Tuesday, May 30, 2023

Hungry Ghosts, by Kevin Jared Hosein

"Moths see light and fly to it... Always searching for the border between deep darkness and the billows of the moon.  The moonlight to them is hope. But to a moth, there are many things that resemble moonlight.  It is that hope that turns on them and gets them killed."

Ecco, 2023
327 pp


Trinidad is one of our favorite Caribbean island destinations so when I heard about this book, I knew I had to read it.  I also love Caribbean literature and I was not at all disappointed with this novel --  Hungry Ghosts is a dark yet phenomenal story and Trinidadian author Kevin Jared Hosein is a phenomenal writer.  

The family at the center of this story lives in a small space known as "the Barrack."   These structures, as we are told, were "sugarcane estate barrack(s)," and were 
"scattered like half-buried bones across the plain, strewn from their colonial corpse. In their marrow, the ghosts of the indentured. And the offspring of those ghosts."
  It's the 1940s, and in the rural countryside of Trinidad, the Saroop family, Hansraj (Hans), Shweta and their son Krishna,  share the five-room, "tangle of wood and iron" barrack with four other families,  each occupying a 10x10 foot room. Although there are partitions between the rooms, they do not allow for any sort of privacy; these impoverished families live with no running water, dress in clothes made of old flour sacks, and cook outside in a "communal yard," also the place for "drinking and fighting."    Shweta is haunted by the loss of her baby girl Hema, about whom Hans will never speak and who has become, as one of the older women in the barrack revealed to Shweta,  a "preta -- a hungry ghost" whose insatiable hunger must be appeased, as well as that of the other ghosts Hema brings with her.   Shweta has a hunger as well: she dreams of getting out of the Barrack, escaping this "fossil embedded in quicksand" and buying a plot of land in Bell Village, 
"the dogma of a new world, howling and preaching steel and diesel and rayon and vinyl and gypsum and triple-glazed glass,"
in hopes of securing for her family a better quality of life.  The Barrack and its inhabitants fall at the lower echelon of a carefully-maintained social and class structure; while Krishna is the only barrack child enrolled at the school (which he despises) in Bell Village, the village children never let him forget where he lives or his barrack upbringing.  Although there are other Hindus who attend the school, some are "Hindu at home but Presbyterian at school," at a time when identifying as Christian offered the promise of better opportunities.  Towering over all of these people are the Changoors, Dalton and Marlee, who live uphill at Changoor Farm.  Wealthy and powerful, no one really knows how Dalton came to have so much money, and no one really knows Marlee, who generally stays inside the walls of the house.  She has no real friends and rarely interacts with people on the outside. Things change though when Dalton disappears with no warning, leaving Marlee a "cryptic note" on the kitchen table that says very little.  She is now alone on the farm with the three hired workers (who by Dalton's orders were to "never set foot inside his house")  one of which is Hans Saroop.   Marlee makes up stories about Dalton's absence, reassuring the farmhands that he will be back, but when she receives a ransom note attached to a dead rat demanding money, she offers Hans a high-paying job staying at the farm as a guard until Dalton's return.  Hans knows that with the money that Marlee is willing to pay he can make a down payment on the patch of land in Bell Village and improve his family's life; what he doesn't know is that his decision will launch a tidal wave of completely unforeseen consequences.  Actually, now that I'm thinking about it, there are any number of people in this novel whose choices will have a major impact  not only on their own lives but those of others as well.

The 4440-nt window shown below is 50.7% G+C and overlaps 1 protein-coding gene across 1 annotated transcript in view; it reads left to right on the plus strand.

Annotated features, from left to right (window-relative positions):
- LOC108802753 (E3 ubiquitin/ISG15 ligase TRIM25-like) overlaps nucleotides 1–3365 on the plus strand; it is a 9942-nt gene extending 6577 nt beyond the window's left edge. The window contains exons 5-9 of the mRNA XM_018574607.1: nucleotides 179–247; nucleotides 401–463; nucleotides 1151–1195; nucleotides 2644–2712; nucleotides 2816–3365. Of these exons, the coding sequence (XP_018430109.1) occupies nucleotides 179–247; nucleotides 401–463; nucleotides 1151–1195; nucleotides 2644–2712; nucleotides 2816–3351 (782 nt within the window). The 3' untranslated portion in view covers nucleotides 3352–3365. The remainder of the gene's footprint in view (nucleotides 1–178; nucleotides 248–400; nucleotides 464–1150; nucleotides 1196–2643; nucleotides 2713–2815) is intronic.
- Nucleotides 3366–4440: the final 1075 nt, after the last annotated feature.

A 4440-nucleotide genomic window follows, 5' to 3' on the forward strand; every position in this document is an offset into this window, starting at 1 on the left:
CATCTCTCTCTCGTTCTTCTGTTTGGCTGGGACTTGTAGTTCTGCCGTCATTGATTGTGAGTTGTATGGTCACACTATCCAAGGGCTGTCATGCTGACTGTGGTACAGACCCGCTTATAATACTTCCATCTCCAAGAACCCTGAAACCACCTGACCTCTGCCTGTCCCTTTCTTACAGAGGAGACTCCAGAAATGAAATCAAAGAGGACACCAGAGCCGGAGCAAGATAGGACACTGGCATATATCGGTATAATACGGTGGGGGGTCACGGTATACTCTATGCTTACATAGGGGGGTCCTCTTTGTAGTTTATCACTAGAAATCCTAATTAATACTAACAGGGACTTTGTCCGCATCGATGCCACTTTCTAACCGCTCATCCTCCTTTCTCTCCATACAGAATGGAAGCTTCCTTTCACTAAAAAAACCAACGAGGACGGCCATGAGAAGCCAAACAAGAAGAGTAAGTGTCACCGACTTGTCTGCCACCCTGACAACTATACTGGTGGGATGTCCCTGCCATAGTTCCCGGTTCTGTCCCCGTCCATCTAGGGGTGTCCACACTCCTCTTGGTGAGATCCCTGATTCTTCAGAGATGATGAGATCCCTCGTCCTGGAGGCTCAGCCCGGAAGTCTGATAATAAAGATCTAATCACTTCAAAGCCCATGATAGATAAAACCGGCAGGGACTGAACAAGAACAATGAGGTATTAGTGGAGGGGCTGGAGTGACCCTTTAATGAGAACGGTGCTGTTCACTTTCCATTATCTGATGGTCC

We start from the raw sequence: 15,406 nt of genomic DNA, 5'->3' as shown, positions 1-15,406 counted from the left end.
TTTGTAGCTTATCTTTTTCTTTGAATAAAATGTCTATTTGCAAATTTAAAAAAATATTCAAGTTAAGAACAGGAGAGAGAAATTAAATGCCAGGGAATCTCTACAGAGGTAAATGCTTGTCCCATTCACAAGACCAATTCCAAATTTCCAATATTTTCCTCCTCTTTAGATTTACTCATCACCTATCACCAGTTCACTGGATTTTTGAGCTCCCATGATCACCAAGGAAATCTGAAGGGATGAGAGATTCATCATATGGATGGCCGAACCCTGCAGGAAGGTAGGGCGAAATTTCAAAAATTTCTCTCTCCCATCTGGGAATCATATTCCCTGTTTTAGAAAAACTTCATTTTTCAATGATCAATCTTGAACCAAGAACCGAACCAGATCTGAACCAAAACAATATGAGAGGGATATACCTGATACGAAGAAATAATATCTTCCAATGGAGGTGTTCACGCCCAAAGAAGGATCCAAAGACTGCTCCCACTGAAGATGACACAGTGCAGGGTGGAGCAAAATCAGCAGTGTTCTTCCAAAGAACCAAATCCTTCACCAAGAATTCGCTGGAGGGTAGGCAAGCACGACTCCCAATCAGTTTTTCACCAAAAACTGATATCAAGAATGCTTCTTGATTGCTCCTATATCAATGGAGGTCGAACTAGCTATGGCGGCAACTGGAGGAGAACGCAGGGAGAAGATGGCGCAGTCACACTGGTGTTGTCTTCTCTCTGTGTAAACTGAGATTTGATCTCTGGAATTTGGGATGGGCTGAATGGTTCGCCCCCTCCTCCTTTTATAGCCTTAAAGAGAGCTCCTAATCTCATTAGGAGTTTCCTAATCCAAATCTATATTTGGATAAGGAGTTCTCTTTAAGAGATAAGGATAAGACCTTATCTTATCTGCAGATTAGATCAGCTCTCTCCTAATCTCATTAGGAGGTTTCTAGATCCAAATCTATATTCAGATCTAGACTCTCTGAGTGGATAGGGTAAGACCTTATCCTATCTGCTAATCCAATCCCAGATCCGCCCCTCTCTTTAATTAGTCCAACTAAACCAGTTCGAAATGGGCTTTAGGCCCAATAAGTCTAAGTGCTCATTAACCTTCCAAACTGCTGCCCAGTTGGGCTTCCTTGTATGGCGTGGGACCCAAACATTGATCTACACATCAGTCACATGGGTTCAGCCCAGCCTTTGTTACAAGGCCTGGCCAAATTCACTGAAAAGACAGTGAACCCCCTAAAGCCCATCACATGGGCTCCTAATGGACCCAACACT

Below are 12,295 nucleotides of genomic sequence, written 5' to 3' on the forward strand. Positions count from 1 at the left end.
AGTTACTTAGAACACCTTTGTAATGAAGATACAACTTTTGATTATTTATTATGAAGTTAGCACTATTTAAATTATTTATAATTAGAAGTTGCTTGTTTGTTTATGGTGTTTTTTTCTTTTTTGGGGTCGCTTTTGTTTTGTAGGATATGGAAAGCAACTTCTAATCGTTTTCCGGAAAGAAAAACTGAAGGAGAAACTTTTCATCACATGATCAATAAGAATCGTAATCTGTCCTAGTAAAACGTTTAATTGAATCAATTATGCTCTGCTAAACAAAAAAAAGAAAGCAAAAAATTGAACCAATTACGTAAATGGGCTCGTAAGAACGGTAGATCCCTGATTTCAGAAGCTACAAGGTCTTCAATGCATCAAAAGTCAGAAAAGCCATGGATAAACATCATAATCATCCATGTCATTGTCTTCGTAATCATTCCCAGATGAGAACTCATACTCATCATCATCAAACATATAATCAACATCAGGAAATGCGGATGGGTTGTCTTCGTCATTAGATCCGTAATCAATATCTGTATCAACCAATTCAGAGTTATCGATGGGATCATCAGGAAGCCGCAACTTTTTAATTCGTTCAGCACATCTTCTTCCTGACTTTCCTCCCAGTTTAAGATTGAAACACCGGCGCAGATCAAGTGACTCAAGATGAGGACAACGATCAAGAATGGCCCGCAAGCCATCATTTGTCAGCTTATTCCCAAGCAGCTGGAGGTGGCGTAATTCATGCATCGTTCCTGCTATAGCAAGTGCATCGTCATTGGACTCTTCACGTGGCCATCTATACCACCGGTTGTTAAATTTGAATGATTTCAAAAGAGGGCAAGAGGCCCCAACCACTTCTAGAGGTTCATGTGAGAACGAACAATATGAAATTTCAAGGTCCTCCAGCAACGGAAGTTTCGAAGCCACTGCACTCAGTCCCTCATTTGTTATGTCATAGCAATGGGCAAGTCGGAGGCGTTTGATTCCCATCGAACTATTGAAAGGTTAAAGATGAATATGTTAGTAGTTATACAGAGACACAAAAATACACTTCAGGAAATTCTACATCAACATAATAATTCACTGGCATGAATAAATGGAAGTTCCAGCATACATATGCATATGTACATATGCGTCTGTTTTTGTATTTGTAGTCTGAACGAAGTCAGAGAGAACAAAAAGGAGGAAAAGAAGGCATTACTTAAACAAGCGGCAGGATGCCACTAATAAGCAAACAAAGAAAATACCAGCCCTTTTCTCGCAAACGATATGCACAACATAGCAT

While Hans believes in that "flicker of a daydream" that offers the the promise of escape, what he doesn't understand is just how quickly a dream can turn into a nightmare, especially as he tries to keep his feet planted in two different worlds in a system that is so entrenched.    He doesn't know what others know, that he's "floatin' through maya ...Mistaking dreams for the real world."  This notion of a better world as illusion is prevalent throughout this novel -- so much so that at one point somebody notes that  
"Moths see light and fly to it... Always searching for the border between deep darkness and the billows of the moon.  The moonlight to them is hope. But to a moth, there are many things that resemble moonlight.  It is that hope that turns on them and gets them killed."

Eventually it becomes very clear that Hema is not the only ghost that haunts these people; there are many others with their own unfulfilled and unfulfillable appetites that ultimately lead them into despair.  In the bigger scheme of things though, it's the ghosts of Trinidad's colonial past that are the most haunting of all.   "Behold hell" indeed.   

Once again, just a barebones look at a fine novel; if I wasn't so behind lifewise I could talk about this book forever.   I absolutely loved Hungry Ghosts mainly because of the author's original approach in exploring the history of his homeland and his heritage.  While the novel is often brutally violent and emotionally difficult to read, the author's prose is just beautiful, offering readers the sensation that they are there in that time as a witness to a slice of Trinidad's past.  Definitely highly recommended -- I will read whatever this author has to offer in the future. 

Just wow.